Andover Townsman, Andover, MA

February 20, 2014

Environmental trailblazers

High-schoolers forge new paths with internship course

By Dustin Luca
dluca@andovertownsman.com

---- — A pilot class at Andover High School is being celebrated for serving as a crash course in careers, so much so that the idea is expanding to other areas.

Last fall, the high school Science Department offered seniors the Environmental Sustainability Internship Course. Led by teacher Melanie Cutler, the class paired students with mentors in town government and the private sector to tackle projects with real-world implications.

“Each mentor gave the students a project to work on, something related to environmental sustainability,” Cutler said. “The students spent two days a week out in the field with their mentors, and the other three days, they were in the classroom.”

Student Matt Boulanger worked with the town’s Conservation Department on the eventual removal of the Balmoral Dam by Shawsheen Square. He also developed newly written policies for maintaining and protecting town waterways.

It was “work that really has meaning,” Boulanger said, adding that it didn’t fit within the walls of a traditional class rubric and carried more tangible, real-world impacts.

Jenny Hill also drew a conservation assignment and helped negotiate the eventual tear-down of an unusable, hazardous structure along the Merrimack River. She also put together land management policies for both that property and adjacent Phillips Academy boat house land that the town expects to purchase.

Town Conservation Director Bob Douglas, who worked with both Hill and Boulanger, said there were times that he had to remind himself they were high-schoolers he was putting to work.

“I very quickly forgot these were students and brought them on-board as trusted colleagues, and they always rose to the occasion,” he said.

Douglas said the tear-down of the Merrimack River structure is something the town had been trying to get done for some time. He watched as Hill “called up different contractors and negotiated its removal for free for the town.”

“It’s amazing stuff to cold-call somebody and put a deal together,” he said of Hill’s work.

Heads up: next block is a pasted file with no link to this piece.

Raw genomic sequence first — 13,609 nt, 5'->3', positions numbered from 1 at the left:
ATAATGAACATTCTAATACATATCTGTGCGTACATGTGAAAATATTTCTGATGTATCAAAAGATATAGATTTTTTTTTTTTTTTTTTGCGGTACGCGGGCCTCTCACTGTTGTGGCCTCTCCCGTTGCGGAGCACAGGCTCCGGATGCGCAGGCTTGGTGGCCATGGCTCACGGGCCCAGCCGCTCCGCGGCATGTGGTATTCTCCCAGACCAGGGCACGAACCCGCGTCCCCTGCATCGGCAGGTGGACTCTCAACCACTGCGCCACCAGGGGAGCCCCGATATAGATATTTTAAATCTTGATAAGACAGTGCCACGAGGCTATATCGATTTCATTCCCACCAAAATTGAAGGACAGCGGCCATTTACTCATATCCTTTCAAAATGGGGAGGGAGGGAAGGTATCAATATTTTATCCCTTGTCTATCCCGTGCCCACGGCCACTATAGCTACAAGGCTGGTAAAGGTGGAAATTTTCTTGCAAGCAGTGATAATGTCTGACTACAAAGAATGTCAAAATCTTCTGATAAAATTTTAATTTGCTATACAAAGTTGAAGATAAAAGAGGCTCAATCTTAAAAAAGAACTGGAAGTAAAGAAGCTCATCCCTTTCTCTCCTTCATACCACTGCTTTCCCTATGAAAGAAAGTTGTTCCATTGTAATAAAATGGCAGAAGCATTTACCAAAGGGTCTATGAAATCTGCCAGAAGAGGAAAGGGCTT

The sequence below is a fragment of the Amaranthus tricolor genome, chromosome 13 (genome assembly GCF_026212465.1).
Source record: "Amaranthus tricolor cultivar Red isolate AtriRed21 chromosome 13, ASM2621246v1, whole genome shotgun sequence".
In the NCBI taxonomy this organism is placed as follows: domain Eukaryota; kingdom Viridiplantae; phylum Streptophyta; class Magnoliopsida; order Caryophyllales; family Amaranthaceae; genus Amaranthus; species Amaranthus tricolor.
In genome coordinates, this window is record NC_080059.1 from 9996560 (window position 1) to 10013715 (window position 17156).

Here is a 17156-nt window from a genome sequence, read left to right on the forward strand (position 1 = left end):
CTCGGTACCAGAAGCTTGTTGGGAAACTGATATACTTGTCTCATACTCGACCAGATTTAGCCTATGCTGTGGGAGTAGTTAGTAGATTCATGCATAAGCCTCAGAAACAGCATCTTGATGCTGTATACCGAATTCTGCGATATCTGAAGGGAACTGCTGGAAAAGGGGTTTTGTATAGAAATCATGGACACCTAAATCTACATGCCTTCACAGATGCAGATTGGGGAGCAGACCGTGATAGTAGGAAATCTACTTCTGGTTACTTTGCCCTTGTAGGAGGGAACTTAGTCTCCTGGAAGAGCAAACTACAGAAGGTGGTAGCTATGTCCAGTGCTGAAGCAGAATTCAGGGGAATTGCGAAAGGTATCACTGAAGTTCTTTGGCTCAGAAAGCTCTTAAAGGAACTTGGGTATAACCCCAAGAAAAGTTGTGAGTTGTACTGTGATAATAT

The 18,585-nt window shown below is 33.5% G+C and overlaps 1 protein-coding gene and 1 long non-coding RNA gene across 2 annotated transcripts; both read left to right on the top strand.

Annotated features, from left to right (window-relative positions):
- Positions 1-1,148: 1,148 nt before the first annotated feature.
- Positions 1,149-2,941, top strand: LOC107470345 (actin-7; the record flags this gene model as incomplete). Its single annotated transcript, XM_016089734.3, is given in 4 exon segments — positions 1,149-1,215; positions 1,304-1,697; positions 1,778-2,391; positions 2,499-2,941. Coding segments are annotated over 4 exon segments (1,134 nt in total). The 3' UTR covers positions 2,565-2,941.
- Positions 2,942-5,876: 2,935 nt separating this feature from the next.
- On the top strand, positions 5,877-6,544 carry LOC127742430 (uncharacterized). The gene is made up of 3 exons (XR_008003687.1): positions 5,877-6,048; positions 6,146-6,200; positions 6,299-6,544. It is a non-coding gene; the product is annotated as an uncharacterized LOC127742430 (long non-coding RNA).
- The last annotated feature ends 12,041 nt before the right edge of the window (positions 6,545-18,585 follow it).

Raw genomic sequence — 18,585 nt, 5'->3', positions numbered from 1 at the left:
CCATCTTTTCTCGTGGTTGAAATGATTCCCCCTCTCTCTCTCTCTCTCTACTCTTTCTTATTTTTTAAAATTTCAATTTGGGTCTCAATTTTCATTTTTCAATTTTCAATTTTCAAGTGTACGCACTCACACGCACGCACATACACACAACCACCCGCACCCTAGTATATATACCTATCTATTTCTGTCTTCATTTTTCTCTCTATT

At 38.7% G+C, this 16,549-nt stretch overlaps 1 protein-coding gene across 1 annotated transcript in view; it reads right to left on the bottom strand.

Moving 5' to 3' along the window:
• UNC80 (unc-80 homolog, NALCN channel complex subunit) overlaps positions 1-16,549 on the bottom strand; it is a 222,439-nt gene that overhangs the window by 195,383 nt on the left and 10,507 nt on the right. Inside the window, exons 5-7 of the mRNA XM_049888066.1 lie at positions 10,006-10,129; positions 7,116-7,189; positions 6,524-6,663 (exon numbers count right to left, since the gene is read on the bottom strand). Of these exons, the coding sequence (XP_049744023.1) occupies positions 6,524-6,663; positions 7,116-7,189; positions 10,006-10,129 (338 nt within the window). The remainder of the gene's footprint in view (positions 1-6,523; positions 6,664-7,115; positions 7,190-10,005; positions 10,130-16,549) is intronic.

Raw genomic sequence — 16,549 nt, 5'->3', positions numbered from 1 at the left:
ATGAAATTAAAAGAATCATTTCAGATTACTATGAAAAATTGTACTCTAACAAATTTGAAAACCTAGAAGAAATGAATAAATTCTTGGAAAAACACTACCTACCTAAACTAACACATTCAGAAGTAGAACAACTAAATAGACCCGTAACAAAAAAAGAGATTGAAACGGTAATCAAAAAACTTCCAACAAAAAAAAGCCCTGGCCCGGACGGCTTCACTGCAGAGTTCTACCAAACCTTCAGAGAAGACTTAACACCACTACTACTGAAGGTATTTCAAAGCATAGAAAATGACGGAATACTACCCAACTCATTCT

Student Sarah LaMacchia, meanwhile, worked with the town’s Department of Public Works, focusing almost exclusively on residential recycling habits. After conducting a survey of how residents recycle, she created a public service announcement to explain town recycling policies.

LaMacchia signed up for the course initially because she thought it would be “a valuable experience I could put on my college application.”

In the end, she said she picked up a number of other skills — time management, resume writing, all things that would normally be taught the hard way, out in the real world.

“You really had to figure out everything for yourself, managing your time, doing work outside of the building,” she said. “Initially, it was the whole process of resume writing. That’s something we’re obviously going to need to do, but they don’t teach it to us.”

Angelina Lionetta, who worked with the Andover-based consulting firm Entegra Development & Investment, said her experience with green construction certification helped her hone in on her presentation and public speaking skills.

She did so as she covered everything from updating employees on recent certification criteria changes to running a feasibility study that ultimately recommended the company avoid a certain business opportunity.

“I used the policies I had learned about to do a feasibility study on a historical building in New Hampshire that they were thinking of renovating,” Lionetta said.

With the company expecting to pursue the highest possible government rating in its renovation work, “I researched it and looked at their energy intake and said, ‘No, you can’t.’”

In many respects, Douglas said the students were leaving “a great legacy” in the work they did. The projects “have a strong and positive impact that will have long-lasting consequences for the town,” he said.

As students completed the course and reflected on what they accomplished, Boulanger said they were “kind of the guinea pig class” for internships at the high school.

“It would be cool to come back however many years down the road and see more classes like this,” he said.

The Environmental Sustainability Internship pilot course could have broader implications, according to Cutler, who said the school administration is now considering internships in other departments, including social studies and languages.

A similar course was recently given the green light by the School Committee. Engineering and math teacher Minda Reidy is seeking to change the game by having students work with teams of professional engineers on semester-long projects — an expansion of the single-mentor concept that Cutler’s course was built on.

“You’re learning to work on a team, which is not something our students have right now,” Reidy said. “It opens them up to a lot of industry — a lot of places, even a small shop. I’m very excited.”